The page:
- Steve Bannon, the former executive chairman of Breitbart News and former vice president of Cambridge Analytica, said he came up with Cambridge Analytica’s “amazing” name.
- Bannon said he didn’t know about Cambridge Analytica’s data-mining operation.
Steve Bannon, the conservative provocateur and former executive chairman of Breitbart News, discussed the Cambridge Analytica scandal during a panel on the state of the media Thursday.
He also made another claim: “I gave it that amazing name,” Bannon said at the Financial Times’ Future of News Summit on Thursday. “It’s a stroke of genius.”
Bannon would not comment on Alexander Nix, Cambridge Analytica’s chief executive who was suspended this week amid the fallout from the company’s use of data from millions of Facebook accounts.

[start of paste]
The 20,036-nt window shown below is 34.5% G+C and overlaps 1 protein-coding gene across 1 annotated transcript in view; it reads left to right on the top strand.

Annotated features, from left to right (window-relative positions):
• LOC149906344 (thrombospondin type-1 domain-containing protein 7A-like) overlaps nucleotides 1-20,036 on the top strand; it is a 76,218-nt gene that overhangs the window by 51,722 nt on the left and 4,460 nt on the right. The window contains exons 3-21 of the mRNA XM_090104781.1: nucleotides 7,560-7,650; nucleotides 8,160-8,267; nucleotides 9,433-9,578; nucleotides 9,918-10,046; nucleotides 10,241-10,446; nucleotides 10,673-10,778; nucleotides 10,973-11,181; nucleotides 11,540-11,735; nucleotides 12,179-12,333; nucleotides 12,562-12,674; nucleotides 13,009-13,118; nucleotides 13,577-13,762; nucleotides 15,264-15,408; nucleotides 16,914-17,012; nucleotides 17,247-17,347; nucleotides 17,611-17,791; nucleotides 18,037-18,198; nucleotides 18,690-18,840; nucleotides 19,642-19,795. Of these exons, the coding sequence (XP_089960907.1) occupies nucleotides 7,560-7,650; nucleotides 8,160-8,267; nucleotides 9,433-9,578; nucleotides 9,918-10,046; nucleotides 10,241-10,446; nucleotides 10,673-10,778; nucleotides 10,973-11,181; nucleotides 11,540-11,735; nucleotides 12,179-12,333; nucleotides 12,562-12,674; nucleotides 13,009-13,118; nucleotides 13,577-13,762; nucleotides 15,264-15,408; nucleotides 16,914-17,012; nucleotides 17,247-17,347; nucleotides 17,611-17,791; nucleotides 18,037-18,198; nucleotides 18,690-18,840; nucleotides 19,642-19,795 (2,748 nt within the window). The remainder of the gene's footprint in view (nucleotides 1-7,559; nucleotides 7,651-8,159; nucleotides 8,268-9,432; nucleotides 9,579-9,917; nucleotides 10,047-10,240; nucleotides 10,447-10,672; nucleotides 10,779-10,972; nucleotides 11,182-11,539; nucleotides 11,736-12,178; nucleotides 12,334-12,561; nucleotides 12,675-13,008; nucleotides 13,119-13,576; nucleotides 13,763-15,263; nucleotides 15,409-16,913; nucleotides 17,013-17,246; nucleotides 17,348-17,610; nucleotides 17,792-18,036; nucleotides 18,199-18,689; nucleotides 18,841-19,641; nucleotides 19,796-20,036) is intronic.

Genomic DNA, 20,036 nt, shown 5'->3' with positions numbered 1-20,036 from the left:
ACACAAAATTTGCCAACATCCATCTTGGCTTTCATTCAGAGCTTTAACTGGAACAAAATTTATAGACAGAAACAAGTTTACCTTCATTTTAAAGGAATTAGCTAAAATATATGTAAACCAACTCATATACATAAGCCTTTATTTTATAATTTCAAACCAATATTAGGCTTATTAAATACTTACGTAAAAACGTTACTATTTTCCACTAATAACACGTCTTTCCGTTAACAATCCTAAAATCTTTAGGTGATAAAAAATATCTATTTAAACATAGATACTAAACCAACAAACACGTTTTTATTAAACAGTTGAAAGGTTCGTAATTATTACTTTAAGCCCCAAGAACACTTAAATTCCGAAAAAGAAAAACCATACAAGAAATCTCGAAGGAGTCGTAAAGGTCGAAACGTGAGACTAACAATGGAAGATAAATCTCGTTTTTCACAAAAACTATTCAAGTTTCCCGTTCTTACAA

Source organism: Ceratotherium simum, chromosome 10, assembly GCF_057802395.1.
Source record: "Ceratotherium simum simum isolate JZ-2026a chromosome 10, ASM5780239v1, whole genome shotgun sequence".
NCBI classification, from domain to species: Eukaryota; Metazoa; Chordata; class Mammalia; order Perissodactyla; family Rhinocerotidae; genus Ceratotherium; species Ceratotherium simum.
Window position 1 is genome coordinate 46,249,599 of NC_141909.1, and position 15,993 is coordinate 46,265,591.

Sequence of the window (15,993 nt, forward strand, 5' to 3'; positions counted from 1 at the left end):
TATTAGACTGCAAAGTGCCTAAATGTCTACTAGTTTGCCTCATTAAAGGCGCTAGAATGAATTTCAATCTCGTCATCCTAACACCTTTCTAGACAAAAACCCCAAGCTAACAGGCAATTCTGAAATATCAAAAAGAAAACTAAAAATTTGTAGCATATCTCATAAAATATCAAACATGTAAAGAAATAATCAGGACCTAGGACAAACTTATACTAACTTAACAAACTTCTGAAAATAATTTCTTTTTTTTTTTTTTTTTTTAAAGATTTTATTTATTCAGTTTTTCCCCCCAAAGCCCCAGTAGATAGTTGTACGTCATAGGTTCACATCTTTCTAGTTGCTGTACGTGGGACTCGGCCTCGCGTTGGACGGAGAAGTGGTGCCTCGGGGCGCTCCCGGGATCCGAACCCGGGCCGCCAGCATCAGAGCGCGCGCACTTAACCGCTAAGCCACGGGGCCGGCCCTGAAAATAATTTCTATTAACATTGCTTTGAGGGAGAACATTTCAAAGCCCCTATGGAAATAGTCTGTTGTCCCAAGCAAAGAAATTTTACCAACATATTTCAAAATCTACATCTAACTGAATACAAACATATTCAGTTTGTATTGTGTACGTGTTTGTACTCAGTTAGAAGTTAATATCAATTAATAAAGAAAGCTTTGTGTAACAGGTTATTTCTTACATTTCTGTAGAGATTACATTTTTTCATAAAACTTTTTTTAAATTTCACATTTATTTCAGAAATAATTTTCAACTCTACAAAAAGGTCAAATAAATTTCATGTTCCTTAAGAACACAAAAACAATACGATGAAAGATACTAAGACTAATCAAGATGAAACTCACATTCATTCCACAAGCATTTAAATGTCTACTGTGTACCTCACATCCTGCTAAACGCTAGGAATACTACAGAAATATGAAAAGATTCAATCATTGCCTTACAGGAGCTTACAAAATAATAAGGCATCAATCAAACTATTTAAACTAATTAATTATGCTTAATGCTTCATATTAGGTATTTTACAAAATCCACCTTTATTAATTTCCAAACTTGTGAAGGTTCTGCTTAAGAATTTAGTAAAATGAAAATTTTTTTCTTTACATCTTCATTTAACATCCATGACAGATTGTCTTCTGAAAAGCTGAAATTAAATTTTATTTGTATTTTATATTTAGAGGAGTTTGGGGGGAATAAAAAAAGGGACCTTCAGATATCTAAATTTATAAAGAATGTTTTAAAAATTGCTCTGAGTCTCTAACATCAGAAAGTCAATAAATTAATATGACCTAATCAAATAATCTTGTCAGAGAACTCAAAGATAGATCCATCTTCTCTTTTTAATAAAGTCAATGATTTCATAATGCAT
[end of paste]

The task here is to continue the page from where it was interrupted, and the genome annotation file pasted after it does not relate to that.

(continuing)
“The data from Facebook is just about the cost of it,” Bannon continued. “That data is out there, it’s a marketplace for your data. It’s bought and sold every day.”
Bannon served as Cambridge Analytica’s vice president and secretary and was reportedly involved in approving a $US1 million sale for data, such as Facebook profiles, in 2014.
“We had to get Bannon to approve everything at this point,” Chris Wylie, the company’s former research director, said in The Washington Post.
Wylie noted that Nix “didn’t have the authority to spend that much money without approval.”
The company was embroiled in scandal after an undercover reporter filmed Nix pitching his company’s services to ensnare politicians and surreptitiously target voters using data that Cambridge Analytica scooped up from 50 million Facebook users.
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